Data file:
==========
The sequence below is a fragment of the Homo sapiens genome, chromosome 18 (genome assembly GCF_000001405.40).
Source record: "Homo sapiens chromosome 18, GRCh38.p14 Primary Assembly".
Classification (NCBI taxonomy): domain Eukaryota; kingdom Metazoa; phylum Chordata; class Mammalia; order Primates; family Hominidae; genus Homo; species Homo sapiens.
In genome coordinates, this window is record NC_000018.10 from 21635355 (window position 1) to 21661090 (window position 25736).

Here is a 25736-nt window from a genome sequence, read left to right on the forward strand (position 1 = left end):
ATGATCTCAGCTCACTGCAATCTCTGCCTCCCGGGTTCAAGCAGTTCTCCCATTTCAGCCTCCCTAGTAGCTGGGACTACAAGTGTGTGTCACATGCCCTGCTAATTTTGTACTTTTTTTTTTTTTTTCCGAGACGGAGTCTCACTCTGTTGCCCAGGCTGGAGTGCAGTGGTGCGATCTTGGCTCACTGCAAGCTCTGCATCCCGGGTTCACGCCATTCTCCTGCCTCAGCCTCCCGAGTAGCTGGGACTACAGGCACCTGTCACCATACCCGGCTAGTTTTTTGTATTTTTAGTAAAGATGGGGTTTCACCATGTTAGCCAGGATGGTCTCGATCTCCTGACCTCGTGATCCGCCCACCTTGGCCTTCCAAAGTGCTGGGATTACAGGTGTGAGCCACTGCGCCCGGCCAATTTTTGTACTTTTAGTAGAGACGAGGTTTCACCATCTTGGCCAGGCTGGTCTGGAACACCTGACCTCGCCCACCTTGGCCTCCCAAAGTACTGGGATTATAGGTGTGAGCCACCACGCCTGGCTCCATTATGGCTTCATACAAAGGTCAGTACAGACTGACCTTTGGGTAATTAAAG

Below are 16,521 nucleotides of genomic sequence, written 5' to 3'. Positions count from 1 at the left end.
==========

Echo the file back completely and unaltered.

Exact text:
The sequence below is a fragment of the Homo sapiens genome, chromosome 18 (genome assembly GCF_000001405.40).
Source record: "Homo sapiens chromosome 18, GRCh38.p14 Primary Assembly".
Classification (NCBI taxonomy): domain Eukaryota; kingdom Metazoa; phylum Chordata; class Mammalia; order Primates; family Hominidae; genus Homo; species Homo sapiens.
In genome coordinates, this window is record NC_000018.10 from 21635355 (window position 1) to 21661090 (window position 25736).

Here is a 25736-nt window from a genome sequence, read left to right on the forward strand (position 1 = left end):
ATGATCTCAGCTCACTGCAATCTCTGCCTCCCGGGTTCAAGCAGTTCTCCCATTTCAGCCTCCCTAGTAGCTGGGACTACAAGTGTGTGTCACATGCCCTGCTAATTTTGTACTTTTTTTTTTTTTTTCCGAGACGGAGTCTCACTCTGTTGCCCAGGCTGGAGTGCAGTGGTGCGATCTTGGCTCACTGCAAGCTCTGCATCCCGGGTTCACGCCATTCTCCTGCCTCAGCCTCCCGAGTAGCTGGGACTACAGGCACCTGTCACCATACCCGGCTAGTTTTTTGTATTTTTAGTAAAGATGGGGTTTCACCATGTTAGCCAGGATGGTCTCGATCTCCTGACCTCGTGATCCGCCCACCTTGGCCTTCCAAAGTGCTGGGATTACAGGTGTGAGCCACTGCGCCCGGCCAATTTTTGTACTTTTAGTAGAGACGAGGTTTCACCATCTTGGCCAGGCTGGTCTGGAACACCTGACCTCGCCCACCTTGGCCTCCCAAAGTACTGGGATTATAGGTGTGAGCCACCACGCCTGGCTCCATTATGGCTTCATACAAAGGTCAGTACAGACTGACCTTTGGGTAATTAAAG

Below are 16,521 nucleotides of genomic sequence, written 5' to 3'. Positions count from 1 at the left end.